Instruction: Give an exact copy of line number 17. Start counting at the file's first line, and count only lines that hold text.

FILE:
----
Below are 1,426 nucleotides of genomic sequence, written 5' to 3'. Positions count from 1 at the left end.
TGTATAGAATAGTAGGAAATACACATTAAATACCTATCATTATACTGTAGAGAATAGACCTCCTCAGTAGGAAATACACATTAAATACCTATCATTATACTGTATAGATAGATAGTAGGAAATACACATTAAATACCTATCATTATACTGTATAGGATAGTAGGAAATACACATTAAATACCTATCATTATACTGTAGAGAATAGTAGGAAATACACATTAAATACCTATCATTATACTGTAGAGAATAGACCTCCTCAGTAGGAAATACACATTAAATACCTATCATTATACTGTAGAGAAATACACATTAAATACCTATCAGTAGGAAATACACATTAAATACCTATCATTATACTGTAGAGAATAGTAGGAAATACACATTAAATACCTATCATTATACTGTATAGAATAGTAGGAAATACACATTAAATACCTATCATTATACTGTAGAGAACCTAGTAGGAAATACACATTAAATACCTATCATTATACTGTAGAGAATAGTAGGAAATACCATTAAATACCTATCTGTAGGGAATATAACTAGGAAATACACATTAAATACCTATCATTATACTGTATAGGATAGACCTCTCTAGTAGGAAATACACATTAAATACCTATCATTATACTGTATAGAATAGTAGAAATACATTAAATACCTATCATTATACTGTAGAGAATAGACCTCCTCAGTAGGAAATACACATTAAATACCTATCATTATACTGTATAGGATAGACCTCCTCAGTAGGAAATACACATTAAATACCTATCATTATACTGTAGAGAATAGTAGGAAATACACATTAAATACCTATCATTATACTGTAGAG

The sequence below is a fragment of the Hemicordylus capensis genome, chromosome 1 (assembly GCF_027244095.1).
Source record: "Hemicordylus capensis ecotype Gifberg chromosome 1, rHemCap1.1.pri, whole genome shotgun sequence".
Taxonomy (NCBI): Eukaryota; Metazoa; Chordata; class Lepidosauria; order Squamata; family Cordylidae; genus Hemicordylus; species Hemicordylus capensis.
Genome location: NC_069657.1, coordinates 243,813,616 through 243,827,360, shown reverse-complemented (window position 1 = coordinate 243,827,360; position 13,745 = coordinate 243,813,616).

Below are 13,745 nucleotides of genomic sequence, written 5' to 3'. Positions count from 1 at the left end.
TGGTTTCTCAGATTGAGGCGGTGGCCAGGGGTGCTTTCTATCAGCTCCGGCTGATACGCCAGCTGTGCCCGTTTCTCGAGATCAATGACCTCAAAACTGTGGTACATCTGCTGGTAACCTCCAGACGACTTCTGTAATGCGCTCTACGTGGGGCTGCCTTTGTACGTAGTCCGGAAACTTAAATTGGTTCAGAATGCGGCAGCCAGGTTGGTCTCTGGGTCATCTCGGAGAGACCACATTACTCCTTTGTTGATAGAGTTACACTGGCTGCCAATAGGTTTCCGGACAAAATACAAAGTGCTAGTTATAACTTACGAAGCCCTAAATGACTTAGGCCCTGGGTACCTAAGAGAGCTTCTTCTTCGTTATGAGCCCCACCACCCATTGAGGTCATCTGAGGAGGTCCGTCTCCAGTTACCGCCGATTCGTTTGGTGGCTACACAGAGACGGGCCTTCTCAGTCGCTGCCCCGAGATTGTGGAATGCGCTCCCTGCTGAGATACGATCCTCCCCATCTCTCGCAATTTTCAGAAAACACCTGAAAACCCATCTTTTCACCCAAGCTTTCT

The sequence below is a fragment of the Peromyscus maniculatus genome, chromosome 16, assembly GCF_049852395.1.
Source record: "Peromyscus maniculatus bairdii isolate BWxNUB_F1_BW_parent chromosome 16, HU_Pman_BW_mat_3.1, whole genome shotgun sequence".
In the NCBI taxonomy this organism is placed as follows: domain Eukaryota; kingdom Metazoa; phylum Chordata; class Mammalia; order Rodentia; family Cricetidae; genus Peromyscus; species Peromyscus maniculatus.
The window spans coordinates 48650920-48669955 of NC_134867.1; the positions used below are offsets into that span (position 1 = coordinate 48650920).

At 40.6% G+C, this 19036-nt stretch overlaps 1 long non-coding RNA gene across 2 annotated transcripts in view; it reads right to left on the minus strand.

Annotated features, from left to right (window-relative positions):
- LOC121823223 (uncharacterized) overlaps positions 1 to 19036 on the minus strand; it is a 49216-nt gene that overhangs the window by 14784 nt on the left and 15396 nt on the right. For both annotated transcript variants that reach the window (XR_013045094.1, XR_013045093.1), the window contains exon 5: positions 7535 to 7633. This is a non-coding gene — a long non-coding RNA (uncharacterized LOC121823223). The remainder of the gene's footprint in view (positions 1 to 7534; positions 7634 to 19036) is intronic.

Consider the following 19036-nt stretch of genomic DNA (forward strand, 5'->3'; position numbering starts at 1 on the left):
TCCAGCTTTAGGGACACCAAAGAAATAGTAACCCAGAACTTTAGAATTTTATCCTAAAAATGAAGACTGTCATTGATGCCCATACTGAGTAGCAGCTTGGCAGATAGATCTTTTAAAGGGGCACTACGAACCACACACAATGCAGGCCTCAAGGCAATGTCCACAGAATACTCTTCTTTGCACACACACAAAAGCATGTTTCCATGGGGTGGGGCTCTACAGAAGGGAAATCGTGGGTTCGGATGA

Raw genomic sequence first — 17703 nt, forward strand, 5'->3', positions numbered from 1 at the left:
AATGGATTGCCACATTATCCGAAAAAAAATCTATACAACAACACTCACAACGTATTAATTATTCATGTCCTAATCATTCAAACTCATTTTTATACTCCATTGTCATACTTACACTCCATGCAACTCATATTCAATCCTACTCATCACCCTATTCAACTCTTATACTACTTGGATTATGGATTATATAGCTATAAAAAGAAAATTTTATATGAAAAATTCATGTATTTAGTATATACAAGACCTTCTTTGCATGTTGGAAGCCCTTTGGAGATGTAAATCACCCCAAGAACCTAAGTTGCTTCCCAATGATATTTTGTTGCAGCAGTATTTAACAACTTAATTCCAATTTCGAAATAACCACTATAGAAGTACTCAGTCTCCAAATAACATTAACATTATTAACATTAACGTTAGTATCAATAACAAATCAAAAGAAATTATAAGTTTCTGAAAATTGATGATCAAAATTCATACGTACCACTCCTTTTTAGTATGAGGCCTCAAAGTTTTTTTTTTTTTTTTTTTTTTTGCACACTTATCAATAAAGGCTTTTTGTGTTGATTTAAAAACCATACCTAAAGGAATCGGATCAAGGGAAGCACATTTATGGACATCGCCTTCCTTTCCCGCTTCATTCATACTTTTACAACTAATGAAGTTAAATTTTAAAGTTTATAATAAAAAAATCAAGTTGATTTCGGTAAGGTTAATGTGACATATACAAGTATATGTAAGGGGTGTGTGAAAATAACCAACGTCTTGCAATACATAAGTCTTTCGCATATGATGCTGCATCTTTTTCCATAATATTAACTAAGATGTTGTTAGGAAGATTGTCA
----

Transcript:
TCCAGCTTTAGGGACACCAAAGAAATAGTAACCCAGAACTTTAGAATTTTATCCTAAAAATGAAGACTGTCATTGATGCCCATACTGAGTAGCAGCTTGGCAGATAGATCTTTTAAAGGGGCACTACGAACCACACACAATGCAGGCCTCAAGGCAATGTCCACAGAATACTCTTCTTTGCACACACACAAAAGCATGTTTCCATGGGGTGGGGCTCTACAGAAGGGAAATCGTGGGTTCGGATGA